Structure chart

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Example of a Structured Chart.[1]

A Structure Chart (SC) in software engineering and organizational theory is a chart which shows the breakdown of a system to its lowest manageable levels.[2] They are used in structured programming to arrange program modules into a tree. Each module is represented by a box, which contains the module's name. The tree structure visualizes the relationships between modules.[3]


Illustration of simple hierarchy chart.
This hierarchy chart represents data passing between two modules. When the module Pay_Bill is executed, the pseudocode checks if the bill is already paid by searching for the payment receipt (execute Search_Receipt). If the receipt is not found then it will execute the module Give_Money_To_Debt_Collector to finish the job.

A structure chart is a top-down modular design tool, constructed of squares representing the different modules in the system, and lines that connect them. The lines represent the connection and or ownership between activities and subactivities as they are used in organization charts.[4]

In structured analysis structure charts, according to Wolber (2009), "are used to specify the high-level design, or architecture, of a computer program. As a design tool, they aid the programmer in dividing and conquering a large software problem, that is, recursively breaking a problem down into parts that are small enough to be understood by a human brain. The process is called top-down design, or functional decomposition. Programmers use a structure chart to build a program in a manner similar to how an architect uses a blueprint to build a house. In the design stage, the chart is drawn and used as a way for the client and the various software designers to communicate. During the actual building of the program (implementation), the chart is continually referred to as "the master-plan".[5]

A structure chart depicts[2]

  • the size and complexity of the system, and
  • number of readily identifiable functions and modules within each function and
  • whether each identifiable function is a manageable entity or should be broken down into smaller components.

A structure chart is also used to diagram associated elements that comprise a run stream or thread. It is often developed as a hierarchical diagram, but other representations are allowable. The representation must describe the breakdown of the configuration system into subsystems and the lowest manageable level. An accurate and complete structure chart is the key to the determination of the configuration items (CI), and a visual representation of the configuration system and the internal interfaces among its CIs(define CI clearly). During the configuration control process, the structure chart is used to identify CIs and their associated artifacts that a proposed change may impact.[2]

Structure chart construction[edit]

A process flow diagram describing the construction of a structure chart by a so-called Subject Matter Experts (SME).[2]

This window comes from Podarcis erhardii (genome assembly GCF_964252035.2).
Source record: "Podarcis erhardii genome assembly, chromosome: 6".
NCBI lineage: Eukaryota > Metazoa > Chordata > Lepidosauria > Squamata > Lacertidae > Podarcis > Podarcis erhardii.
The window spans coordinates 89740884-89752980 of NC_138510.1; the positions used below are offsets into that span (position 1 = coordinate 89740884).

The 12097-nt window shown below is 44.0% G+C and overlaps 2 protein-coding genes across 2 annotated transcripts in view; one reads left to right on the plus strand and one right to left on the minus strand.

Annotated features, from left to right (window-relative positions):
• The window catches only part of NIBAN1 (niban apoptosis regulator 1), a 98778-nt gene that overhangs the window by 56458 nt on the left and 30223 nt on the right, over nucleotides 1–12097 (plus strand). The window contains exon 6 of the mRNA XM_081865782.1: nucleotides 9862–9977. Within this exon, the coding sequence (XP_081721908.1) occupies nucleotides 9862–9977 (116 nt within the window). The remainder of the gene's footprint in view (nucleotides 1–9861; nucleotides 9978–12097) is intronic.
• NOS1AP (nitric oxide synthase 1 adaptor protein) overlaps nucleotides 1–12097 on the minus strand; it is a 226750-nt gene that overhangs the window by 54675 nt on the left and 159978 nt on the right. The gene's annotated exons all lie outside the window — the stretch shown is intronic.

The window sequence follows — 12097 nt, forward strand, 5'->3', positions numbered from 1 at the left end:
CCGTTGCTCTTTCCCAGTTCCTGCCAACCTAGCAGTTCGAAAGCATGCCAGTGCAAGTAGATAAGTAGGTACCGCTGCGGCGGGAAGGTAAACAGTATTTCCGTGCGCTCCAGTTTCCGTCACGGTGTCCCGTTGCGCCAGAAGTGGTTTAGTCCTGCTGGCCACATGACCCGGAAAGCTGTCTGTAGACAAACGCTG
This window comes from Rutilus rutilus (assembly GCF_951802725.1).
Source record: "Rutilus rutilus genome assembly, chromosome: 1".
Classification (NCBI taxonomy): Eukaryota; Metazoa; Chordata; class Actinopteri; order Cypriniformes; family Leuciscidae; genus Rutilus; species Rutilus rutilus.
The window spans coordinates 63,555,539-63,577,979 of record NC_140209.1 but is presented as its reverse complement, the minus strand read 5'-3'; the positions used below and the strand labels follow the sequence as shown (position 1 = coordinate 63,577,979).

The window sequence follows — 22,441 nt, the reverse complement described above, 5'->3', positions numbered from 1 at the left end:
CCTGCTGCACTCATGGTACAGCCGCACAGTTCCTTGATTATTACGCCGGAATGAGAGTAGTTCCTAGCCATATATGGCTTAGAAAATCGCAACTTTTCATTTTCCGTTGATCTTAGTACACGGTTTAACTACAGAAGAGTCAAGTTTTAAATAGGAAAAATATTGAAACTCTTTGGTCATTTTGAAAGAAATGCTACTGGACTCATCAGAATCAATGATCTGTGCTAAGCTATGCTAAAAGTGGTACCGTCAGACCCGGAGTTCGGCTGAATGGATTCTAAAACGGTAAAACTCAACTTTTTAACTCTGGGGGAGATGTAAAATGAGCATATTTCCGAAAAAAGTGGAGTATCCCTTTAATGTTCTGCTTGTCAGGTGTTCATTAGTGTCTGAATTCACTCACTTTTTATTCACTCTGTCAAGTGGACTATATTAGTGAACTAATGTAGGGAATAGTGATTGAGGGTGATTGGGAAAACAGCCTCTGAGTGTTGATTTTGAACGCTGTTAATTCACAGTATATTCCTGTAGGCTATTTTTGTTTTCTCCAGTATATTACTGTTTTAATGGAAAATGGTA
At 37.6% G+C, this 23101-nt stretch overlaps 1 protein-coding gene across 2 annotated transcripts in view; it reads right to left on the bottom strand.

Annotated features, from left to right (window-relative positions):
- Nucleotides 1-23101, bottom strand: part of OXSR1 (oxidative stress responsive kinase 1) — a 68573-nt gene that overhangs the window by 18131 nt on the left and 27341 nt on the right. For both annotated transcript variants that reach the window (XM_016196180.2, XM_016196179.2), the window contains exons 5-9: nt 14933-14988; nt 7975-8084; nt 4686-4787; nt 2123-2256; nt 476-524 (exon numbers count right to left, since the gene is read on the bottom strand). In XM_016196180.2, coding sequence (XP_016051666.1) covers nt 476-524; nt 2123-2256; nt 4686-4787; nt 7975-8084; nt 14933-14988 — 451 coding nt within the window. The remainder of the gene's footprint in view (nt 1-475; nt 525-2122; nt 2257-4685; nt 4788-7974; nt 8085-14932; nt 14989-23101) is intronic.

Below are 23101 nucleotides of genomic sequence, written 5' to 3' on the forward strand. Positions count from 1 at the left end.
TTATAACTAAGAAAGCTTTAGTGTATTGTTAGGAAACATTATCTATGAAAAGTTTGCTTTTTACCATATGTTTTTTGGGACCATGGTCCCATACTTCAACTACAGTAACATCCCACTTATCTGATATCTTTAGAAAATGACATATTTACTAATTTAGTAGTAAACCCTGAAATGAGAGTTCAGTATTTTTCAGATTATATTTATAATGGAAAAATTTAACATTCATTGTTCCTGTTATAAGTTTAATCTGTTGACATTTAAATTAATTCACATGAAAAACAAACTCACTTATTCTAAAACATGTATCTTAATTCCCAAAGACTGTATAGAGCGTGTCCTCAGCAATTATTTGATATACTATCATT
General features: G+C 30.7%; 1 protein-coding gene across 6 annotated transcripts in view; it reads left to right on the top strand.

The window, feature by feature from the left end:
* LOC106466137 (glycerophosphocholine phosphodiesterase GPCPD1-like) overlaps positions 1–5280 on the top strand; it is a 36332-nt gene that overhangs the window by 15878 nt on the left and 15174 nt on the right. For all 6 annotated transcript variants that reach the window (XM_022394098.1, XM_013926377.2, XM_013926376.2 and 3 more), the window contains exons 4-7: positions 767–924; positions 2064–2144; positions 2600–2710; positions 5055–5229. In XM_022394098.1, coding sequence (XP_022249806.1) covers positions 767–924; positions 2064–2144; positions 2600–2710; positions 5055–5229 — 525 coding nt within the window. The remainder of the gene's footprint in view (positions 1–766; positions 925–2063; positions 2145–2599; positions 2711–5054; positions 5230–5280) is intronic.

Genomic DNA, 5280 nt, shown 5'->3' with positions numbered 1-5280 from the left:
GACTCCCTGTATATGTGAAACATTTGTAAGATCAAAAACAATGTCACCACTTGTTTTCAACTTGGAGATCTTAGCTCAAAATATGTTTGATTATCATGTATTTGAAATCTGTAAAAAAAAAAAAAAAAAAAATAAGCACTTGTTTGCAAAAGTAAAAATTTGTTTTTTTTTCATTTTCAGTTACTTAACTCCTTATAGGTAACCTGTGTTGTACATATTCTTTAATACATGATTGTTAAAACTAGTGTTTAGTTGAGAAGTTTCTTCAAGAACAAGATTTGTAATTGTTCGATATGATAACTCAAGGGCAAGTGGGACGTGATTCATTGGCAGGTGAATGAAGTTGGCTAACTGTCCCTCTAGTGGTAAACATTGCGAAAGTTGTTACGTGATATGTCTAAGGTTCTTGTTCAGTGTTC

According to Wolber (2009), "a structure chart can be developed starting with the creating of a structure, which places the root of an upside-down tree which forms the structure chart. The next step is to conceptualize the main sub-tasks that must be performed by the program to solve the problem. Next, the programmer focuses on each sub-task individually, and conceptualizes how each can be broken down into even smaller tasks. Eventually, the program is broken down to a point where the leaves of the tree represent simple methods that can be coded with just a few program statements".[5]

In practice, see figure, first it is checked if a Structure Chart has been developed already. If so an expert needs to review it to ensure it represents the current structure and if not, updates the chart where needed..[2]

See also[edit]


  1. ^ Sandia National Laboratories (1992). Sandia Software Guidelines Volume 5 Tools, Techniques,and Methodologies SANDIA REPORTS 85–2348qUC–32
  2. ^ a b c d e IRS (2008) "Configuration Management" In: IRS Resources Part 2. Information Technology Chapter 27. Configuration Management. Accessed at IRS.GOV 14 Nov 2008. No longer online Nov 8, 2009.
  3. ^ James Martin, Carma L. McClure (1988). Structured Techniques: The Basis for Case. Prentice Hall. p.56.
  4. ^ H. Fujita & V. Gruhn (2004). New Trends in Software Methodologies, Tools and Techniques. Page 6.
  5. ^ a b David Wolber (2009) "Structure Charts: Supplementary Notes Structure Charts and Bottom-up Implementation: Java Version. Accessed Nov 8, 2009

Further reading[edit]

  • Sarah Brooks (1981). "Structure Charts and Basic Programming". in: MATYC Journal, v15 n2 p. 107-112 Spring 1981.
  • Tom DeMarco (1979). Structured Analysis and System Specification. Prentice Hall.
  • Edward Yourdon (1999). Modern Structured Analysis, Yourdon Press Computing Series, 1999,

External links[edit]